parked on a public roadway in violation of Minn. Stat. § 169.79, subd. 1, which provides
that, “[n]o person shall operate, drive, or park a motor vehicle on any highway unless the
vehicle is registered in accordance with the laws of this state,” as well as Minn. Stat.
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§ 65B.48, subd. 1, and Minn. Stat. § 169.797, subd. 2, which make it a crime for a vehicle
to be on a public roadway when it is uninsured.
However, none of these statutes vests authority in police officers to immediately
impound a vehicle in violation of these sections. Instead, Minn. Stat. § 168B.04 and
Minn. Stat. § 168B.035, subd. 3(b)(1)-(17), set forth specific circumstances in which
impounding a vehicle is authorized. Impoundment for driving without proper registration
or proper license plates is not an authorized circumstance under § 168B.035,
subd. 3(b)(1)-(17). Thus, if the impoundment of Rohde’s vehicle was authorized, it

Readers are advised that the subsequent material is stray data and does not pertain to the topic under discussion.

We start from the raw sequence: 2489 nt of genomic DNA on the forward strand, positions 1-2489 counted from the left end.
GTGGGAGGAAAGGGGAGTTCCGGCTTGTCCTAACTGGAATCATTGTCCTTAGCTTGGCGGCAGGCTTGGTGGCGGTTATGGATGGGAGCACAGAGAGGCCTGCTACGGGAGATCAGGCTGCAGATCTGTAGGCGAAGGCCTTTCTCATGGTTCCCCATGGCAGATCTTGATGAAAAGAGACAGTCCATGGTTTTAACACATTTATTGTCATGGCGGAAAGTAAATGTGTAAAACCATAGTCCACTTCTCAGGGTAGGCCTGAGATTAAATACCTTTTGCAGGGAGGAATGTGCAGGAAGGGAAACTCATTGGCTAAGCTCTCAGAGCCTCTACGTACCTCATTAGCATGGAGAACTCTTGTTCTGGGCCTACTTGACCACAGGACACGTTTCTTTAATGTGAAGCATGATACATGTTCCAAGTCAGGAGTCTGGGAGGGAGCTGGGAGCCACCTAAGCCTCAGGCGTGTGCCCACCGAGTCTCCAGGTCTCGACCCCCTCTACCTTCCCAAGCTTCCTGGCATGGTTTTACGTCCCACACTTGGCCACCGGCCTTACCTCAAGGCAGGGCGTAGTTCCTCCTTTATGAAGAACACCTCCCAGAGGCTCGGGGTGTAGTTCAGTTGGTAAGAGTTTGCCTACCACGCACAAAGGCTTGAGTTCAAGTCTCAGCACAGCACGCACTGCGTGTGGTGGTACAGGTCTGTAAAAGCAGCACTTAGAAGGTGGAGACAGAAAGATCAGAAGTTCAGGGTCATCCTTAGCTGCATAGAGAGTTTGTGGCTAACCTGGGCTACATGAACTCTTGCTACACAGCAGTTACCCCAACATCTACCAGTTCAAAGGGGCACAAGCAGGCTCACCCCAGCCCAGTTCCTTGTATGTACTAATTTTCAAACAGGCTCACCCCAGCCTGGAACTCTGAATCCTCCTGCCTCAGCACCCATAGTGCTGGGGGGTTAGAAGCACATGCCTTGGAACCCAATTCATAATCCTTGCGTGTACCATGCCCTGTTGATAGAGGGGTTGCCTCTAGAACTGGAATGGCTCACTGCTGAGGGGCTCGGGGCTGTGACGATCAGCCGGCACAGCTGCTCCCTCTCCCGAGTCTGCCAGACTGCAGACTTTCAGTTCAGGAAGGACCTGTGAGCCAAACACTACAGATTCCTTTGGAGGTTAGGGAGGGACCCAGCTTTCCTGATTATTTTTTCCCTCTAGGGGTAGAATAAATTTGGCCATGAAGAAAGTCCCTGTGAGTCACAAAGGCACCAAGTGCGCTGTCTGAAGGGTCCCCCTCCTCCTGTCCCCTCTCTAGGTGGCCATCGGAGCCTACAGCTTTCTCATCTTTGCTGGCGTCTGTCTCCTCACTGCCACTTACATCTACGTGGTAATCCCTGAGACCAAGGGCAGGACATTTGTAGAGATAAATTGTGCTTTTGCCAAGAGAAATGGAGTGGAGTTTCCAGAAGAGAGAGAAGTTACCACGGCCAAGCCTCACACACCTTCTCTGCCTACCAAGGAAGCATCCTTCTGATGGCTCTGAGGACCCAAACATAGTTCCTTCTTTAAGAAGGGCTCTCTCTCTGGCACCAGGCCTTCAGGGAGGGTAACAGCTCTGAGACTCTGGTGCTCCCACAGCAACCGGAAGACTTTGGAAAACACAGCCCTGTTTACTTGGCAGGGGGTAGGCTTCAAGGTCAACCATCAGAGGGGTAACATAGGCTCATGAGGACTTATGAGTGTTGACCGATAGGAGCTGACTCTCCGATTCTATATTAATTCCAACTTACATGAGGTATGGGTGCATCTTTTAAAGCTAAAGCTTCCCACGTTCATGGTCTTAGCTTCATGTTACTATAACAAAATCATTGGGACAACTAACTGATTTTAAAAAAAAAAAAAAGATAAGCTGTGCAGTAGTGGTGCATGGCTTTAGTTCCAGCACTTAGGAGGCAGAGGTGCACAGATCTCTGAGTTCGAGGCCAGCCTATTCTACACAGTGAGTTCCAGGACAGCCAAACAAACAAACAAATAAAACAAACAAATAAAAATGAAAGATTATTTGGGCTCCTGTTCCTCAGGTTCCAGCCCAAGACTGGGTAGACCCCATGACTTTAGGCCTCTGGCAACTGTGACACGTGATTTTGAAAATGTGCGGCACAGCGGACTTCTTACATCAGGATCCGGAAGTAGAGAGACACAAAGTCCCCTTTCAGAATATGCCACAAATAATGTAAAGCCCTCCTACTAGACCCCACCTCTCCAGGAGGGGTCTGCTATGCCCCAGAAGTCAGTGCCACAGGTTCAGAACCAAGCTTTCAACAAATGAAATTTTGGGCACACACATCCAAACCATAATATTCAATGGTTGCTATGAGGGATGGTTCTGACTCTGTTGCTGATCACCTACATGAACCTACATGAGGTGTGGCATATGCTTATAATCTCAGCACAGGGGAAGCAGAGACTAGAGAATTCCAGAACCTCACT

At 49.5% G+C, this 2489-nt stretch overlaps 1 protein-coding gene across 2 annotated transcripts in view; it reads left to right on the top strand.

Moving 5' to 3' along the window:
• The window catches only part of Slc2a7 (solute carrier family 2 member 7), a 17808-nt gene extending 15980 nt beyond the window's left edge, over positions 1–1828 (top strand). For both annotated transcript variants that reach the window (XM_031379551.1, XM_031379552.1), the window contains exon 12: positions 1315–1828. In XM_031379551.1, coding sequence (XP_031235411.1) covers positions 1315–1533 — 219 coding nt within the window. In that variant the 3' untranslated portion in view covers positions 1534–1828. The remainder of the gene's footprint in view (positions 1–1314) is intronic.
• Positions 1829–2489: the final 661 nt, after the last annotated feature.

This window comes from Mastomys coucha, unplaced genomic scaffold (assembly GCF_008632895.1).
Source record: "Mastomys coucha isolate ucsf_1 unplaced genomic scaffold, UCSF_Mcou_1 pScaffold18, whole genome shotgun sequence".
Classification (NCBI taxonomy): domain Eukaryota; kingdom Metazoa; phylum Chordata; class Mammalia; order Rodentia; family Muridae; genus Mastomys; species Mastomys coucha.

would have been under Minn. Stat. § 168B.04, subd. 2(b)(1), which presents additional
circumstances for impoundment of a vehicle “in a public location not governed by
section 168B.035.” Under that subdivision, impoundment of a vehicle such as Rohde’s
was only authorized after it has been left unattended for four hours and properly tagged
by a peace officer, which did not happen in this case. 10
Furthermore, even if the Minnesota statutes called for impoundment in the
circumstances provided by General Order § 312.01, the existence of such law would not
be dispositive of the constitutional question. Sibron v. New York, 392 U.S. 40, 61 (1968).
Unlike Opperman, Rohde was present and able to make arrangements for her vehicle. As
The Minnesota Supreme Court considered whether the impoundment was authorized
by Minnesota statutes, and found “none of the [Minnesota] statutes expressly allow or prohibit
impoundment under the circumstances of this case. The parties’ statutory arguments, therefore,
are not definitive.” Rohde, 852 N.W.2d at 264. The Minnesota Supreme Court’s conclusion
requires deference. “The construction of state statutes . . . is peculiarly a matter for the state
courts, and their construction will be accepted by the federal courts.” Schevenell v. Blackwood,
35 F.2d 421, 426 (8th Cir. 1929).
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Opperman stated, “as in all Fourth Amendment cases, we are obliged to look to all the
facts and circumstances of this case.” 428 U.S. at 375 (emphasis added). A close